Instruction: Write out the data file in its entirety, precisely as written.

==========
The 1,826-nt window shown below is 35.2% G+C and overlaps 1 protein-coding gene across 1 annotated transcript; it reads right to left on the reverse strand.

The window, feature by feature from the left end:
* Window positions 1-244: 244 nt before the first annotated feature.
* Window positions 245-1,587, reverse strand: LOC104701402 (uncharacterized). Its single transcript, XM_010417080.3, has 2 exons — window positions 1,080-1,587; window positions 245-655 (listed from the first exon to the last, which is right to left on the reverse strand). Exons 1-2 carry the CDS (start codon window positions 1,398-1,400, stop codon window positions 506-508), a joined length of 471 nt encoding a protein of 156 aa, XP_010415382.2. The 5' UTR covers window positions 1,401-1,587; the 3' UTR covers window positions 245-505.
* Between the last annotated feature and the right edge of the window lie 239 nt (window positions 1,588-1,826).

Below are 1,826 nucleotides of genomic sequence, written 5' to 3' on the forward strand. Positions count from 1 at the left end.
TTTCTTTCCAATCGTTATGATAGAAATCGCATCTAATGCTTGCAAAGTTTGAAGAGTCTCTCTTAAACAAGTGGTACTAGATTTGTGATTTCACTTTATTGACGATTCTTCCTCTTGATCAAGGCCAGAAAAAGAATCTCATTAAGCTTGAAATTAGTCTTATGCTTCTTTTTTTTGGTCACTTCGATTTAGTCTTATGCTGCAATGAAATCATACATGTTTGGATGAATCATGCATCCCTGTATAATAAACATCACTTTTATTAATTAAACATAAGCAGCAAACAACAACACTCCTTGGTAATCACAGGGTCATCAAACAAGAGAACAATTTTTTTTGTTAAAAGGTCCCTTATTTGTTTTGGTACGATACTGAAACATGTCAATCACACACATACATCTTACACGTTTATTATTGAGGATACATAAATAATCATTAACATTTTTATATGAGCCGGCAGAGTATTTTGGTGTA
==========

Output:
The 1,826-nt window shown below is 35.2% G+C and overlaps 1 protein-coding gene across 1 annotated transcript; it reads right to left on the reverse strand.

The window, feature by feature from the left end:
* Window positions 1-244: 244 nt before the first annotated feature.
* Window positions 245-1,587, reverse strand: LOC104701402 (uncharacterized). Its single transcript, XM_010417080.3, has 2 exons — window positions 1,080-1,587; window positions 245-655 (listed from the first exon to the last, which is right to left on the reverse strand). Exons 1-2 carry the CDS (start codon window positions 1,398-1,400, stop codon window positions 506-508), a joined length of 471 nt encoding a protein of 156 aa, XP_010415382.2. The 5' UTR covers window positions 1,401-1,587; the 3' UTR covers window positions 245-505.
* Between the last annotated feature and the right edge of the window lie 239 nt (window positions 1,588-1,826).

Below are 1,826 nucleotides of genomic sequence, written 5' to 3' on the forward strand. Positions count from 1 at the left end.
TTTCTTTCCAATCGTTATGATAGAAATCGCATCTAATGCTTGCAAAGTTTGAAGAGTCTCTCTTAAACAAGTGGTACTAGATTTGTGATTTCACTTTATTGACGATTCTTCCTCTTGATCAAGGCCAGAAAAAGAATCTCATTAAGCTTGAAATTAGTCTTATGCTTCTTTTTTTTGGTCACTTCGATTTAGTCTTATGCTGCAATGAAATCATACATGTTTGGATGAATCATGCATCCCTGTATAATAAACATCACTTTTATTAATTAAACATAAGCAGCAAACAACAACACTCCTTGGTAATCACAGGGTCATCAAACAAGAGAACAATTTTTTTTGTTAAAAGGTCCCTTATTTGTTTTGGTACGATACTGAAACATGTCAATCACACACATACATCTTACACGTTTATTATTGAGGATACATAAATAATCATTAACATTTTTATATGAGCCGGCAGAGTATTTTGGTGTA